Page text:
Super Typhoon Haiyan is expected to hit the Philippines at 11 p.m. EST tonight. When it lands it will have become one of the most powerful storms in the history of mankind. With winds of nearly 200 mph, meteorologist Michael Palmer has said that the cyclone will result in “significant loss of life.”
Here’s what you need to know:
1. The Storm Was Created Thanks to ‘Ideal’ Conditions
A report by the National Oceanic and Atmospheric Administration have said that this storm was created from “ideal” conditions, low wind, and warm ocean temperature. It was formed on October 28 over the Pacific Ocean. As the temperatures remain warm around the storm, the more energy it will absorb, making it more and more powerful. Weather.com’s Michael Palmer said, “It’s a perfectly symmetrical storm with the eye completely clear os it is as strong as you can get.”
2. The Storm Will Hit 2 Islands in the Philippines
At 11 p.m. EST the storm will land on the islands of Samar and Leyte. A typhoon that hit the islands in 1990 killed 700 people, with this storm predicted by NBC News to be “even worse.” Strong winds are already reported in the area where the storm will hit. Schools and businesses are close with ferry services canceled.
The typhoon's wind strength is equivalent to a category 5 hurricane & authorities expect maximum destruction.Click here to read more
3. The Navy Called This the Strongest Storm So Far This Year
Whether or not this storm becomes the most powerful of all time, the U.S. Navy’s Joint Typhoon Warning Center in Hawaii have confirmed this as the strongest storm so far in 2013. Local politician for one of the affected areas, Ben Evardone, told The Associated Press: “I have issued a call to prepare for the worst.”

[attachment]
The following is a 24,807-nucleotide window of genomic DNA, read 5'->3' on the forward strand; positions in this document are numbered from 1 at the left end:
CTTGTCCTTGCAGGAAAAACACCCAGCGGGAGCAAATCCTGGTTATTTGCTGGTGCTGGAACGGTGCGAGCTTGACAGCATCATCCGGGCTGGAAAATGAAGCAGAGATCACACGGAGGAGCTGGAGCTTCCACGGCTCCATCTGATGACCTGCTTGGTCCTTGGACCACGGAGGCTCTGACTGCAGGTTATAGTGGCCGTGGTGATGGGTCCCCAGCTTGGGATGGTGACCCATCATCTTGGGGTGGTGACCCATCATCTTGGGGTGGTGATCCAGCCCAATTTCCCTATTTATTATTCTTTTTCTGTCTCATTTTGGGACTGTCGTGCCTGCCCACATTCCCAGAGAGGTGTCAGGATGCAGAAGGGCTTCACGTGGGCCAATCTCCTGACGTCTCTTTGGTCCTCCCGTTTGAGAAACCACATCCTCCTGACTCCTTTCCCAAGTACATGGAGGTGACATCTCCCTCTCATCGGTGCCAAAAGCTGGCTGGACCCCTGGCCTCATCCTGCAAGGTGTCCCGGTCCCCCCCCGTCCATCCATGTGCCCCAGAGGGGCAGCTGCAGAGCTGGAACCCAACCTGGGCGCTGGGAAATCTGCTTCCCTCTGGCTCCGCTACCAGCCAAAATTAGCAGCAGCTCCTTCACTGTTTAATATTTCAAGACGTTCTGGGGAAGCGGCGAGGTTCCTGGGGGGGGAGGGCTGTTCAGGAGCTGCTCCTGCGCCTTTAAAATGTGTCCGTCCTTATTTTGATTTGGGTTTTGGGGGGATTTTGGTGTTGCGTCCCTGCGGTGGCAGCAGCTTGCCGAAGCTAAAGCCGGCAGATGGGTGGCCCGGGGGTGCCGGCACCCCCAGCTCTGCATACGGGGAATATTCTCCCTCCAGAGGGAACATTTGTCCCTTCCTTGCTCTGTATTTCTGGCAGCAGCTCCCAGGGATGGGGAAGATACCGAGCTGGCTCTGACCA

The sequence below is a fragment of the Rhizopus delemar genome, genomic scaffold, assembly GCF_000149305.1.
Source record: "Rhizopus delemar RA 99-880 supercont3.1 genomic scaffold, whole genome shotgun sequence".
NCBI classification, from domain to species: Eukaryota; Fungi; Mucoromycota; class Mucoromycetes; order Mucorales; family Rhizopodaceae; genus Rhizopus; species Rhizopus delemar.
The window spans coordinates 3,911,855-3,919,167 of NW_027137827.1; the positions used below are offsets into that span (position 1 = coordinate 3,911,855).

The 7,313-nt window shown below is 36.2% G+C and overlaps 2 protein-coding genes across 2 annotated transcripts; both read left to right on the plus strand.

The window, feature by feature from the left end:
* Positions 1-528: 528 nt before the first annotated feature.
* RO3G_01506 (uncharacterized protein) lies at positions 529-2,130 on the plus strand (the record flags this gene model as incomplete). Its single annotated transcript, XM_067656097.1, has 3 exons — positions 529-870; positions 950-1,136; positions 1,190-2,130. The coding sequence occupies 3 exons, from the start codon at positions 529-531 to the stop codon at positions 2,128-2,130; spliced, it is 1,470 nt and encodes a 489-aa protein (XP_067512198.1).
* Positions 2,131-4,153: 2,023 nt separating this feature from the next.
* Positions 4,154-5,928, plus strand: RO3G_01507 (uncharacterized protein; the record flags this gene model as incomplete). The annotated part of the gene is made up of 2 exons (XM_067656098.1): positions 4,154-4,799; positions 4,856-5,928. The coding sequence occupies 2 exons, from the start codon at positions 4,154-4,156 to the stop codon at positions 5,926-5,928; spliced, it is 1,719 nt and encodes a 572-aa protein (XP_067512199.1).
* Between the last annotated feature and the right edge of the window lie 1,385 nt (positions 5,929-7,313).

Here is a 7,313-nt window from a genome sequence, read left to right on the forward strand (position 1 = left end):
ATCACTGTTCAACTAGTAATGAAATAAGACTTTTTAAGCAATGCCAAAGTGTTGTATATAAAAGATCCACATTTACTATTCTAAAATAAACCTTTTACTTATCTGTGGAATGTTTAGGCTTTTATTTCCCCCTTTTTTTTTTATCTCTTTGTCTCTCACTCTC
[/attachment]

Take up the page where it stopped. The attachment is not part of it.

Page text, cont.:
4. The Philippines Is Hit by 20 Typhoons Per Year
The last major typhoon to hit the country was in 2012 in the island of Mindanao, in the southern area of the country. That weather system was responsible for the deaths of 1,100 people.
5. Typhoons and Hurricanes Are the Same Thing
A NOAA report says that hurricanes, cyclones and typhoons are all the same weather system and named differently just because of where they hit. The report reads:
The ingredients for these storms include a pre-existing weather disturbance, warm tropical oceans, moisture, and relatively light winds. If the right conditions persist long enough, they can combine to produce the violent winds, incredible waves, torrential rains, and floods we associate with this phenomenon.
In the Atlantic, hurricane season officially runs June 1 to November 30. However, while 97 percent of tropical activity occurs during this time period, there is nothing magical in these dates, and hurricanes have occurred outside of these six months.